Are donations from an IRA taxable in N.J.?


Q. If you are more than 70 ½, you can donate from traditional IRA tax free to 503(c) charity. Would these withdrawals from the IRA count as income in New Jersey?
— Retired

A. It’s very generous of you to want to donate to a charity.

Individuals age 70 ½ and older can distribute otherwise taxable IRA amounts directly to a tax-exempt charity. These distributions are called qualified charitable distributions, or (QCDs), said Gail Rosen, a Martinsville-based certified public accountant.

She said the distributions are tax-free to the donor for federal purposes.

But no charitable deduction is allowed on the New Jersey 1040 as follows: “For New Jersey income tax purposes, no similar legislation has been adopted. Therefore, there is no change to the New Jersey income tax treatment of distributions from an IRA accounts that corresponds to the federal tax treatment and such distributions will be taxed in the same manner as any lump-sum withdrawal.”

Still, making the donation can be a smart federal tax move, Rosen said.

First, keeping the donation out of donor’s AGI (adjusted gross income) is important because it can help the donor reduce the threshold for deducting medical expenses, which are only deductible to the extent they exceed 10 percent of AGI, she said.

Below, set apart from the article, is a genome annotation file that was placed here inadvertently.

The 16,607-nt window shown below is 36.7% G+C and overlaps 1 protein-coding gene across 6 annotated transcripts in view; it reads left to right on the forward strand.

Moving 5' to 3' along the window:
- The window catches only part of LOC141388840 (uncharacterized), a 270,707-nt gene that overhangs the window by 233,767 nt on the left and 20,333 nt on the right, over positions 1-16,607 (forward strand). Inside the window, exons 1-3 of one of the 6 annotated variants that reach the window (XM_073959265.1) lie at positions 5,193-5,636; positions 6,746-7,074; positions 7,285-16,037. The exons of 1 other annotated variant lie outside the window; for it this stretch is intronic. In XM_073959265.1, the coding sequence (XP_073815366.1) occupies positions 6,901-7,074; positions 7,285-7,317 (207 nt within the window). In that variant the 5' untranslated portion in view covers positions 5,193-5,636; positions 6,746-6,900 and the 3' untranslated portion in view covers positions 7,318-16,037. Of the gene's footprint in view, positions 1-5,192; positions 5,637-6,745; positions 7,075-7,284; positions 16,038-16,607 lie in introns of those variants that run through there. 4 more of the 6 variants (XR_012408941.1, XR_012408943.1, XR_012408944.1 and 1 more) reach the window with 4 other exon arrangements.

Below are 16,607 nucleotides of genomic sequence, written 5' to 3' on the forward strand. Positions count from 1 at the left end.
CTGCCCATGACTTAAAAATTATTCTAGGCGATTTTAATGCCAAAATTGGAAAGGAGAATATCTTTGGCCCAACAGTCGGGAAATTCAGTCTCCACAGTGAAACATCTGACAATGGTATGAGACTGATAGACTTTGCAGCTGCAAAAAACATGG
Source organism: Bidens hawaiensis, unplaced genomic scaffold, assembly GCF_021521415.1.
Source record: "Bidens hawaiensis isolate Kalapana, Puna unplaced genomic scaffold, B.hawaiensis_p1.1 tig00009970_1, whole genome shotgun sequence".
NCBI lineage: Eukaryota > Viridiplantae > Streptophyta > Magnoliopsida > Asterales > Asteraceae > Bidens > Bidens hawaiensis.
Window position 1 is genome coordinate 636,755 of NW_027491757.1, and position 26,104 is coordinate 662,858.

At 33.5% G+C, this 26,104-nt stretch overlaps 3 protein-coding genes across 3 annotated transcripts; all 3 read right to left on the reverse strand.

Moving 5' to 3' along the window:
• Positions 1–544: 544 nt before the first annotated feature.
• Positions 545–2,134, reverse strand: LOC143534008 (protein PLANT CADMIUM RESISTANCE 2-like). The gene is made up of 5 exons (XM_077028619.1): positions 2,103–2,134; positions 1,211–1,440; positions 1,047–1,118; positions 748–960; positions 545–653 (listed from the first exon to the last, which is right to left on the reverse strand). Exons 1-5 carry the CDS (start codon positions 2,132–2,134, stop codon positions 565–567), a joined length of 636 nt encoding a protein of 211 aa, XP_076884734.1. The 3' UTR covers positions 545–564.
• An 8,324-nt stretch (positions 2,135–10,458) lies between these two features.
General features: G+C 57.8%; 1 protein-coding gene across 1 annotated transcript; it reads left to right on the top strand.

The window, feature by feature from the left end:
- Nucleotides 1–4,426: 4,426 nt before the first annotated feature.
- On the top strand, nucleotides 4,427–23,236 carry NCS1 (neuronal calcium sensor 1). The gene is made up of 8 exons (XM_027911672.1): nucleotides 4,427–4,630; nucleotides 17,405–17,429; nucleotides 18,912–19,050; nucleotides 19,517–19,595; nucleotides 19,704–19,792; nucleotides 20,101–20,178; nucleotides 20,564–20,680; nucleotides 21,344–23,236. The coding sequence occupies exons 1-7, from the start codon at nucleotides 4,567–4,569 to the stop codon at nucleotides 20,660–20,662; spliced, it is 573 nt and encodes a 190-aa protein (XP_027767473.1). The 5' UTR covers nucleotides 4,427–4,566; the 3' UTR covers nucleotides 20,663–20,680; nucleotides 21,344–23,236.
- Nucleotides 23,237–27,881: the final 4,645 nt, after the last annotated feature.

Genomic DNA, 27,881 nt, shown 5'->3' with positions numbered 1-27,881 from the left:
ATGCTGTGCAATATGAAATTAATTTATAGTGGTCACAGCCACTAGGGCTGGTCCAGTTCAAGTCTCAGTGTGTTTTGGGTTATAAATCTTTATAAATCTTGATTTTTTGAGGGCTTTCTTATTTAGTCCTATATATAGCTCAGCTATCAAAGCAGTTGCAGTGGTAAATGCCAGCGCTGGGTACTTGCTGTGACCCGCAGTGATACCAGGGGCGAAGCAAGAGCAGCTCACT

Also, it can reduce taxes on the donor’s Social Security benefits and also help the donor avoid a high-income surcharge for Medicare Part B and Part D premiums, which kick in if AGI is over certain limits, she said.

“Further, because charitable contributions will not yield a tax benefits for those taxpayers who no longer itemize their deductions – thanks to the larger standard deduction for 2018 and thereafter – those age 70 ½ or older and are receiving Required Minimum Distributions from IRAs may gain a significant tax advantage of making annual charitable contributions by way of a QCD from an IRA,” she said.

Email your questions to moc.p1607145180leHye1607145180noMJN1607145180@ksA1607145180.

This story was originally published on Nov. 4, 2019. presents certain general financial planning principles and advice, but should never be viewed as a substitute for obtaining advice from a personal professional advisor who understands your unique individual circumstances.

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